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This article is from the Dictionary of North Carolina Biography, 6 volumes, edited by William S. Powell. Copyright ©1979-1996 by the University of North Carolina Press. Used by permission of the publisher. For personal use and not for further distribution. Please submit permission requests for other use directly to the publisher.

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Royster, Frank Sheppard, Sr.

by M. D. Edmondson, 1994; Revised by SLNC Government and Heritage Library, July 2023

24 Dec. 1849–1 Mar. 1928

Engraving of Frank Sheppard Royster Sr., circa 1906. Image from Sheppard Royster, Sr., industrialist and philanthropist, was born in Granville County on the farm of his father, Marcus D., near Oxford. Marcus, the son of Francis and Elizabeth Sheppard Royster, was of Scot-Irish descent. He married Frances Young Webb, daughter of John and Margaret Howard Webb, also of Granville County. Marcus and Elizabeth spent their lives on the land they tilled for their livelihood.

Frank S. Royster, the third oldest of five children, attended Oak Hill Academy, near his father's home. At age twelve he was sent to Bethel Academy, Person County, under the care of the Reverend T.J. Horner. He remained with Horner until the end of the Civil War, when he returned home to help on the farm and in his father's store. In 1870 Royster started his business career as a clerk for O.C. Farrar in Tarboro. He later became a partner in Farrar's merchandising firm, which furnished all kinds of supplies to farmers. Royster was credited with the discovery of the remedy for cotton rust and the use of bainit, a salt imported from Germany, in the manufacture of fertilizer.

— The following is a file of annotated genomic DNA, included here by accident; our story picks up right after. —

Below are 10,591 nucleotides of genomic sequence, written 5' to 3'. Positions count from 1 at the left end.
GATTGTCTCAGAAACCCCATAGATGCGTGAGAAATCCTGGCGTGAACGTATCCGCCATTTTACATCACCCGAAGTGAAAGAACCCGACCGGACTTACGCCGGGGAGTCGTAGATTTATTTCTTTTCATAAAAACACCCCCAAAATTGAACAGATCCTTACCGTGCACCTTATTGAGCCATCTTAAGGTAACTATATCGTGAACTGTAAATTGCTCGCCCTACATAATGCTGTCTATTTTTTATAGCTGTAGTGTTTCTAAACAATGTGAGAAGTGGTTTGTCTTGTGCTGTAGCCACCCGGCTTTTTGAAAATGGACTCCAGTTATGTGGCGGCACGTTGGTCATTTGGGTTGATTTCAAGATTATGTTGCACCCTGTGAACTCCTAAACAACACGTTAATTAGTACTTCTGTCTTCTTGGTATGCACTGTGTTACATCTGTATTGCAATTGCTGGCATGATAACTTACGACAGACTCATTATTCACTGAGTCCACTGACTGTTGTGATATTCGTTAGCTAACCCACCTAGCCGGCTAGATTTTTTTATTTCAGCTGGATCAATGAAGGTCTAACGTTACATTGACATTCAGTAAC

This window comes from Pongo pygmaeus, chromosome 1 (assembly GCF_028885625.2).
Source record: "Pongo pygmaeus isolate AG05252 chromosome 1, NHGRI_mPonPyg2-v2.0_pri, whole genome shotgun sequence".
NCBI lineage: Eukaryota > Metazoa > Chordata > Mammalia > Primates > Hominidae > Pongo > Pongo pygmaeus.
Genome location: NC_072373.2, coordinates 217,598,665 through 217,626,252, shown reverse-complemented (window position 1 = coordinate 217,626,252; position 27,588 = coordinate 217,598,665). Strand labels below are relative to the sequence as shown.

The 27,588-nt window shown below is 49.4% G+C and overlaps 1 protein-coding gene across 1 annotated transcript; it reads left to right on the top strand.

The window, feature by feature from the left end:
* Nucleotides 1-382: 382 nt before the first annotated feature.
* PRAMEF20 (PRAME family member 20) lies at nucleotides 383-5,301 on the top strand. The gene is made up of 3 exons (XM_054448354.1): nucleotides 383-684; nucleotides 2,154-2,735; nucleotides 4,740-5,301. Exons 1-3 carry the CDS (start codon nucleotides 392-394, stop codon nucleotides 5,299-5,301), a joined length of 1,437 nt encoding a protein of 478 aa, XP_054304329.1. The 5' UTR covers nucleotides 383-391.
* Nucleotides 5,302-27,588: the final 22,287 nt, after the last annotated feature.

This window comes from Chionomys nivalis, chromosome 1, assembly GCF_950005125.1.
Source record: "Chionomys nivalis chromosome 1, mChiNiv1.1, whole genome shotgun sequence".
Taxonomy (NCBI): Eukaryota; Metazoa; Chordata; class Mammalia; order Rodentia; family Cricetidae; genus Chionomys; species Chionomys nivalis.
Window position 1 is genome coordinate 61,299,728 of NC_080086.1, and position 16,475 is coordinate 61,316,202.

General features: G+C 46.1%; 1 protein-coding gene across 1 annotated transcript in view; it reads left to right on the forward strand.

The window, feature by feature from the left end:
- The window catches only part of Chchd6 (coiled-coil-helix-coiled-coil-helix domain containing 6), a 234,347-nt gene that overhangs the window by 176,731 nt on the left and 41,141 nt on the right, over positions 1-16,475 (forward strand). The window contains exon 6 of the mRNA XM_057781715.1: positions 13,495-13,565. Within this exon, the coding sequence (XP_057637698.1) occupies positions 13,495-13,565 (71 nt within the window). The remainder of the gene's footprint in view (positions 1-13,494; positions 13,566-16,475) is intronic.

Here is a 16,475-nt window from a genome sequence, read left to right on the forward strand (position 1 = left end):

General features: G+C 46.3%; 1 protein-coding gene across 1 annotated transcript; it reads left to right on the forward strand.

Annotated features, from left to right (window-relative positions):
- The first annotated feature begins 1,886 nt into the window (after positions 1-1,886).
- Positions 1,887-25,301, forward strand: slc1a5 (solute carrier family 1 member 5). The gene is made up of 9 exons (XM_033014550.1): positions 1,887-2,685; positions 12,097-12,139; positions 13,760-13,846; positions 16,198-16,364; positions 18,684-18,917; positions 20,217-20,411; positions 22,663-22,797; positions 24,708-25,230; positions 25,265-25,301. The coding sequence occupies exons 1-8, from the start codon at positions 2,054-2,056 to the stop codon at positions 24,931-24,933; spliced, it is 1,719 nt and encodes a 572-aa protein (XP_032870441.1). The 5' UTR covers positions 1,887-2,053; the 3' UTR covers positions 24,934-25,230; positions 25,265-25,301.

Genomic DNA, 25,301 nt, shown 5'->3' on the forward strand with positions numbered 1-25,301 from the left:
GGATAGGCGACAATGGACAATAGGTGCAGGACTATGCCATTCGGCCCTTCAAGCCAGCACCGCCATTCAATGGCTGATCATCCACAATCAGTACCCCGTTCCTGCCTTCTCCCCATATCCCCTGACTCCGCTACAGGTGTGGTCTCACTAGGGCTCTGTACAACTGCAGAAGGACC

In 1881 he founded in Tarboro the firm of Royster and Strudwick to provide general supplies to farmers and to manufacture and sell fertilizer. Ten years later he established and became president of F.S. Royster and Company, in Norfolk, Va., as a wholesale dealer in flour, sugar, and provisions. The firm also began producing fertilizer on the premises rented from M and M Steamship lines. From this humble beginning S. Royster and Company became the largest independent, closely held fertilizer firm in the country, with some twenty-five manufacturing plants in the southeastern and middle western United States. The management was continuous and successful, stemming from the business ethics and principles of its founder and his associates. Royster remained president until shortly before his death.

A leader in civic and religious affairs and an elder in the Presbyterian church, Royster gave generously to the Norfolk General Hospital, Union Theological Seminary at Richmond, Va., and countless civic causes. He was the first president of the Norfolk-Portsmouth Chamber of Commerce and a director of the Norfolk and Western Railway, Chesapeake Steamship Company, and Virginia National Bank.

He married Mary Rice Stamps of Milton on 5 Nov. 1874. The Roysters had two sons, William S. and Frank Sheppard, Jr., and two daughters, Mrs. Richard Dickson Cooke of Norfolk, Va., and Mrs. William H. White, Jr., of Charlottesville, Va.

Cover of an almanac put out by the F.S. Royster Guano Co., 1931. Image from the North Carolina Museum of History.References:

Samuel A. Ashe, ed., Biographical History of North Carolina, vol. 5 (1906 [portrait]).

Family Bible, letters, and papers (possession of M.D. Edmondson).

Norfolk, Va., Ledger Dispatch, 1 Mar. 1928.

Portsmouth Star, 2 Mar. 1928.

Raleigh News and Observer, 2 Mar. 1928.

W.J. Webb, Our Webb Kin of Dixie: A Family History (1940).

Additional Resources:

Flemings, Monika. "Frank Royster and his company." The Daily Southerner [Tarboro, N.C.]. June 8, 2009. # (accessed March 25, 2013).

Harper, Raymond L. Chesapeake: Virginia. Charleston, S.C.: Arcadia Publishing. 2002. 64.

Royster Memorial Presbyterian Church. (accessed March 25, 2013).

Image Credits:

E.G Williams and Bro. "F.S. Royster." Biographical history of North Carolina from colonial times to the present. Greensboro, N.C. : C. L. Van Noppen. 345. (accessed March 25, 2013).

F. S. Royster Guano Company. "Almanac, Accession #: H.1993.427.64." 1931. North Carolina Museum of History.